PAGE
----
had he not been supported by a string
of his friends, he must have infallibly
fallen before me. But being thus
backed, he was enabled to withstand
the shock, and to give me a new im-
COMMERCIAL AND BUSINESS ANECDOTES.
pulse in the direction of the Scotch-
man, who, awaiting my return, treated
me with another hoist as before, and I
found those two worthies were likely
to amuse themselves with me as with a
shuttlecock, for the next quarter of an
hour. I struggled violently to extri-
cate myself from this unpleasant situa-
tion, and, by aiming a blow at the Jew,
inspired Moses to pause and give up
his next hit, and to allow me for a mo-
ment to regain my feet.
The rash step which I had taken was
likely to produce very formidable con-
sequences. All present were highly
exasperated and panting for a clinch.
The war became more hot and des-
perate than ever. Each individual
seemed anxious to contribute to my
destruction ; and some of their number
considerately called out, " Spare his life,
but break his limbs." My alarm was
extreme ; and I looked nervously round
for means of escape.
" You ought to be ashamed of your-
self to use the gentleman in that sort
of way," squeaked a small imp-like per-
son, affecting sympathy, and then trying
to renew the sport.
" How would you like it yourself,"
cried another, " if you were a stran-
ger ? " shaking his sandy locks with a
knowing look, and knocking off my
hat as he spoke.
I made a desperate blow at this
offender. It did not take effect, from
the expedition with which he retreat-
ed, and I had prudence enough to re-
flect that it would be better to recover
my hat than to pursue the enemy.
Turning round, I saw my unfortunate
beaver, or " canister," as it was called
by the gentry who had it in their cus-
tody, bandying it backward and for-
ward, between the Caledonian and his
clan, and the Jew and his tribe.
Covered with perspiration, foaming
with rage, and almost expiring from
heat and exhaustion, I at last succeeded
in recovering my once glossy and re-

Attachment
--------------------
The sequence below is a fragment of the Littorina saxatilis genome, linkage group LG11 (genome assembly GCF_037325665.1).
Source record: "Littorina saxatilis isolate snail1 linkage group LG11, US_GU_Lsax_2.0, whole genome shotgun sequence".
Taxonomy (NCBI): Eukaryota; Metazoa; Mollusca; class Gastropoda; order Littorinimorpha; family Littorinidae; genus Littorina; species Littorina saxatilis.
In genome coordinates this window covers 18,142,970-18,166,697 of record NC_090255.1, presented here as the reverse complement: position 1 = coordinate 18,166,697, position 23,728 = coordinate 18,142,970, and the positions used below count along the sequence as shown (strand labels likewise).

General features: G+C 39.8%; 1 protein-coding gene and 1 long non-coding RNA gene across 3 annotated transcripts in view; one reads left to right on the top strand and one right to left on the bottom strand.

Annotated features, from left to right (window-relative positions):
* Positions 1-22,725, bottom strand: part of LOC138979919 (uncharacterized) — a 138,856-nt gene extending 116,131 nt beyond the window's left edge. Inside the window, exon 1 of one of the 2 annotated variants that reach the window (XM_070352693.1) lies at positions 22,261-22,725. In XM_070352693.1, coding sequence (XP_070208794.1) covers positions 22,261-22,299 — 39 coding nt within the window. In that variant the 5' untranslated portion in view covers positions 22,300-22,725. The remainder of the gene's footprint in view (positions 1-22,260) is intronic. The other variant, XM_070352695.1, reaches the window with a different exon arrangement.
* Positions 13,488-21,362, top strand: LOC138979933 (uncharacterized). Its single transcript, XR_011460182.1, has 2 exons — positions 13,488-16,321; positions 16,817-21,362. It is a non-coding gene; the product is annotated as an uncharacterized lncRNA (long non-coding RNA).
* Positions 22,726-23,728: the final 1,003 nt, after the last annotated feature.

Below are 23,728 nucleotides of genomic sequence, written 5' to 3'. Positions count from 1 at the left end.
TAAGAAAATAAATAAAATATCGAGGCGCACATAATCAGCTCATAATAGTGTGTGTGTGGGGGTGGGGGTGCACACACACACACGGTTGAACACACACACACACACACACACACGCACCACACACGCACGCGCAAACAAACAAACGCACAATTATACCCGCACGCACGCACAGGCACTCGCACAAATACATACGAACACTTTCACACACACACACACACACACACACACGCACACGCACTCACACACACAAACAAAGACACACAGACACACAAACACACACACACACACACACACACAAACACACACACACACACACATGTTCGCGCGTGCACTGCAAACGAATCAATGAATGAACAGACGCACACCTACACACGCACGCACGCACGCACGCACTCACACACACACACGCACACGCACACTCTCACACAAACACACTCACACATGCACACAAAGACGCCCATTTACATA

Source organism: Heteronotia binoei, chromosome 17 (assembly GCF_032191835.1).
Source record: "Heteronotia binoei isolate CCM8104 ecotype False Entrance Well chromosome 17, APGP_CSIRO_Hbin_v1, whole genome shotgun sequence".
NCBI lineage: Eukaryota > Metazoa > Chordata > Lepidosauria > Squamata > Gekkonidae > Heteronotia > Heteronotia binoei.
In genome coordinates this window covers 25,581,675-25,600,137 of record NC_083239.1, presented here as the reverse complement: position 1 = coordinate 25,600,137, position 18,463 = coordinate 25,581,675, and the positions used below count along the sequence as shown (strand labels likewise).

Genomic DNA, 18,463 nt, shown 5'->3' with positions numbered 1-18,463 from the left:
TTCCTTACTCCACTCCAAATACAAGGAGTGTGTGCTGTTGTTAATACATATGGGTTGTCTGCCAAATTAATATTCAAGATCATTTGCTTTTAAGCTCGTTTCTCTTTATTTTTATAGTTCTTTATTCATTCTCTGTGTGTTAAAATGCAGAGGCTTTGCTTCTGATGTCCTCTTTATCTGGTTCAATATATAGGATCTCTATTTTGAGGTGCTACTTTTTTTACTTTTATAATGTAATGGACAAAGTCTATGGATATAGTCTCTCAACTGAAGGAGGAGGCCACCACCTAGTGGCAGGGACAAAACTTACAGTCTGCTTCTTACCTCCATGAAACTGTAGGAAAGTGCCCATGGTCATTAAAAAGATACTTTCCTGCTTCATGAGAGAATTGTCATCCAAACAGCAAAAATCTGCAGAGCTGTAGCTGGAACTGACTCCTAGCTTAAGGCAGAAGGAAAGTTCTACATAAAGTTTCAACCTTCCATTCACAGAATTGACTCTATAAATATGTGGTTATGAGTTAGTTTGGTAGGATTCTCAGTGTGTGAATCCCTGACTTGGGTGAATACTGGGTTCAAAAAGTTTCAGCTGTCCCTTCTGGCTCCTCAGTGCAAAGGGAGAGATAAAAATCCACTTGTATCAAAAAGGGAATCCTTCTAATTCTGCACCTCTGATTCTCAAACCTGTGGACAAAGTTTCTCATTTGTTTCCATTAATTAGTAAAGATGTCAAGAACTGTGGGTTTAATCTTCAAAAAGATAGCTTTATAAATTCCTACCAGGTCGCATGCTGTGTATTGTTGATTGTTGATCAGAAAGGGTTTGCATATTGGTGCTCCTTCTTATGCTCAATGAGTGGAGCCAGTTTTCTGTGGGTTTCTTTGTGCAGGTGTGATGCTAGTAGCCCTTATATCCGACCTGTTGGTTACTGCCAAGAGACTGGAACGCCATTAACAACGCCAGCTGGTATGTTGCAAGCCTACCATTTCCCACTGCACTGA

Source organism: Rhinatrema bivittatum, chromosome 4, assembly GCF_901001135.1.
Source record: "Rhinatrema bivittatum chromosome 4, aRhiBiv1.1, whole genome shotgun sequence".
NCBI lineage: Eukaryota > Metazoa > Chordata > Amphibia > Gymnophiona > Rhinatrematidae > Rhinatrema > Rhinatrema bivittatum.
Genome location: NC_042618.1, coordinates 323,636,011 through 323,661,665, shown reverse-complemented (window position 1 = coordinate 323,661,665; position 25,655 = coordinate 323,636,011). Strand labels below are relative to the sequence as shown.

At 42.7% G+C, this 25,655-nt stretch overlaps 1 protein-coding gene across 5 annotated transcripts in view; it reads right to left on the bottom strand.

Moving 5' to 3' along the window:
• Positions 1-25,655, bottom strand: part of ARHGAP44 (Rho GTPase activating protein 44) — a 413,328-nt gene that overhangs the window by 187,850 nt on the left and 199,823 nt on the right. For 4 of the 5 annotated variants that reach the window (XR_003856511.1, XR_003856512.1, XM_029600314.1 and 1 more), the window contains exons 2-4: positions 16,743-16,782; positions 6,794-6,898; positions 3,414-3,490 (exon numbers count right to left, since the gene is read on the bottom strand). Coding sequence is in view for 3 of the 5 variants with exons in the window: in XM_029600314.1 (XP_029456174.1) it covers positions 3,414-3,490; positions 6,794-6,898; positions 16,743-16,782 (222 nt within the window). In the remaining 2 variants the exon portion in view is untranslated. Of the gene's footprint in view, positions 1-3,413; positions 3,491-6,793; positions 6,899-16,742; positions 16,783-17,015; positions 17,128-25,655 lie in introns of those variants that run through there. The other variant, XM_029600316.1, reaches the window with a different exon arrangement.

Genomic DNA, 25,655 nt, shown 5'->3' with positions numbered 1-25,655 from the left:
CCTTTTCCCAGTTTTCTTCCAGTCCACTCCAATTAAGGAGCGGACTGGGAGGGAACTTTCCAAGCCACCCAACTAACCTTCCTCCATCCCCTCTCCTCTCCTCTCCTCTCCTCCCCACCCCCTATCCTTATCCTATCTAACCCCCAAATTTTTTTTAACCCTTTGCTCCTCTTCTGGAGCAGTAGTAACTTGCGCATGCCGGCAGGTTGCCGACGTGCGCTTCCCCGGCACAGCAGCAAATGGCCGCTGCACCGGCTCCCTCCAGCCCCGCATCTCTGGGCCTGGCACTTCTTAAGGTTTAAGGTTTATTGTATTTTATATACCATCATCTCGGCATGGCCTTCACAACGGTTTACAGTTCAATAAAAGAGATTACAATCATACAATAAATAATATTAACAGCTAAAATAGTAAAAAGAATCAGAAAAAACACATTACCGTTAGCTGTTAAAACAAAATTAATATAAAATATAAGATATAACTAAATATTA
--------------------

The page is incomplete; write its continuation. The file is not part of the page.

spectable hat. I did not dare to rein-
state it, but was forced to grasp it with
both hands, in order to save what re-
mained of it. I baffled several desperate
snatches, one of which carried away the
lining in shreds, and was now trying to
keep the enemy at bay, afraid again to
attack the host opposed to me ; but not
knowing how to retreat, when a person,
who had not previously made himself
conspicuous, approached and interfered,
by saying, " Perhaps you had better go
out ; " at the same time pointing to a
door which I had been too much in a
hurry to have seen before.
One of the Operations in 'Change
WHILE the war in which the British
nation was involved, in 1761, was going
on, Mr. Dunbar, the eminent West In-
dia merchant in London, finding his
affairs much less prosperous than usual,
sought " the Alley," as the money street
of London was then termed, to retrieve
his failing fortunes with what success,
the sequel will show. From some pri-
vate information of which he had come
into possession, he believed that he had
good grounds for supposing that a
peace would soon be effected, and a
rise in the funds at once ensue. He
therefore ordered his broker to buy
one hundred thousand pounds in stock
for his account, telling him privately
the opinion he had formed, with the
intelligence on which it was based,
and the broker, in violation of his oath,
jobbed extensively on his own account